After being extended two times and being one of the most visited exhibitions in all of Europe last year, Auschwitz. Not long ago. Not far away., produced in partnership with the international exhibition firm Musealia and the Auschwitz-Birkenau State Memorial in Poland, is now open in Manhattan at the Museum of Jewish Heritage – A Living Memorial to the Holocaust.
Auschwitz. Not long ago. Not far away. features 700 original objects and 400 photographs from over 20 institutions around the world, many of which are on display for the first time in North America. It is the most comprehensive exhibition dedicated to the history of Auschwitz and its role in the Holocaust ever presented in the United States.
What contributes to the power of the exhibition are the individual and family stories behind each and every artifact on display. One of the artifacts is a ticket for passage on the MS St. Louis. In 1939, the MS St. Louis set sail from Germany to Cuba with 937 people on board, almost all of whom were Jews attempting to escape persecution by Nazi Germany.
Plans went horribly awry when Cuba, and later the United States, would not allow the ship to dock and the passengers to disembark Following many unsuccessful efforts on behalf of individuals and organizations to save the 937 passengers, the MS St. Louis returned to Europe.
One of those passengers was a man named Viktor Wasservogel. While imprisoned in the Dachau concentration camp, he signed a document allowing his wife, Irma, to obtain a visa for Cuba. After his release from Dachau, Viktor and Irma boarded the MS St. Louis thinking they would soon reach safe haven in Cuba.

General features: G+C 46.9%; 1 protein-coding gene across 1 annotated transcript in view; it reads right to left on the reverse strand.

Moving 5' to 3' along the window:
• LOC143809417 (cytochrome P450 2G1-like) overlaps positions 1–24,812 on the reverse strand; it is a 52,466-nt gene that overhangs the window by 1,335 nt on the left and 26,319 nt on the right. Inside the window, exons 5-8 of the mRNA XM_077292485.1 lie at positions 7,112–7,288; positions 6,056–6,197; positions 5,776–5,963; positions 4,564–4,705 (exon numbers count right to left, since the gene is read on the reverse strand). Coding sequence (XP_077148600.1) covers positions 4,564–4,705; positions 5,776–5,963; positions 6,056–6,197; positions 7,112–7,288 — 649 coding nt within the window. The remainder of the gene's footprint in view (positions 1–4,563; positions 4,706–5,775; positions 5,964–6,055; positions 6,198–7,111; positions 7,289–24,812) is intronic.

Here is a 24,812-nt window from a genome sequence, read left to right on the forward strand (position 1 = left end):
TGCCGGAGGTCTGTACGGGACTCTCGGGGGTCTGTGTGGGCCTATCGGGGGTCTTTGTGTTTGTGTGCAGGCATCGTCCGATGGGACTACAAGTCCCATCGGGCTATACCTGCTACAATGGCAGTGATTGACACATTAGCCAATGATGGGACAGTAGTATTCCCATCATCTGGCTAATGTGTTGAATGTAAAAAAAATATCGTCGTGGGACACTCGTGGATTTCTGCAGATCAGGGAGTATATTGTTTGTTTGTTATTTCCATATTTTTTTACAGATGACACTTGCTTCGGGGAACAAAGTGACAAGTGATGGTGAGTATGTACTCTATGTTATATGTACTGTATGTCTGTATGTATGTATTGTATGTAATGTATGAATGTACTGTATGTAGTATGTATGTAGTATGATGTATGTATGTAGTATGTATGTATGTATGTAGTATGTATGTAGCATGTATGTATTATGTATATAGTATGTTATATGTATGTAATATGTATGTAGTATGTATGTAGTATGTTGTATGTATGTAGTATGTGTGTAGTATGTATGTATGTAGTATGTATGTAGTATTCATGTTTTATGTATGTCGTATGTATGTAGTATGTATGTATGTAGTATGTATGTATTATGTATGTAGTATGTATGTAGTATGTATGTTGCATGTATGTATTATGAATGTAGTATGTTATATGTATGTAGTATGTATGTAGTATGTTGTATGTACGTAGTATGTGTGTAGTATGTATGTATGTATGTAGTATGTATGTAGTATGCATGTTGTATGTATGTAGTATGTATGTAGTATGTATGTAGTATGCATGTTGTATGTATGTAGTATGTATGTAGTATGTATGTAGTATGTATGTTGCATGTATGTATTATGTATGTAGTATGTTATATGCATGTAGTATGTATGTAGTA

But their visas were not honored, and the United States turned them away. Viktor and Irma had no choice but to remain on the ship as it sailed back to Europe.
Viktor and Irma were lucky: they successfully made it to the United States nine months after the MS St. Louis voyage of May 1939. However, that was not the reality for many other passengers. Of the 938 original passengers, 532 were trapped when Germany invaded the European countries that took them in, and of those, 254 were killed, many in Auschwitz.
Stories like the one of Viktor and Irma Wasservogel are told throughout all three floors of this multi-level, largest-of-its-kind exhibition at the Museum of Jewish Heritage – A Living Memorial to the Holocaust. Located in beautiful Battery Park City, overlooking Ellis Island and the Statue of Liberty, the NYC Ferry is the perfect way to travel to the Museum and discover stories from before, during, and after Auschwitz. Take any NYC Ferry route to Wall St.- Pier 11, and it’s a 15-minute walk.
To learn more about Auschwitz. Not long ago. Not far away. visit Auschwitz.nyc or explore @MJHNews on Twitter, @museumofjewishheritage on Instagram, or find the Museum of Jewish Heritage – A Living Memorial to the Holocaust on Facebook. #StoriesSurvive
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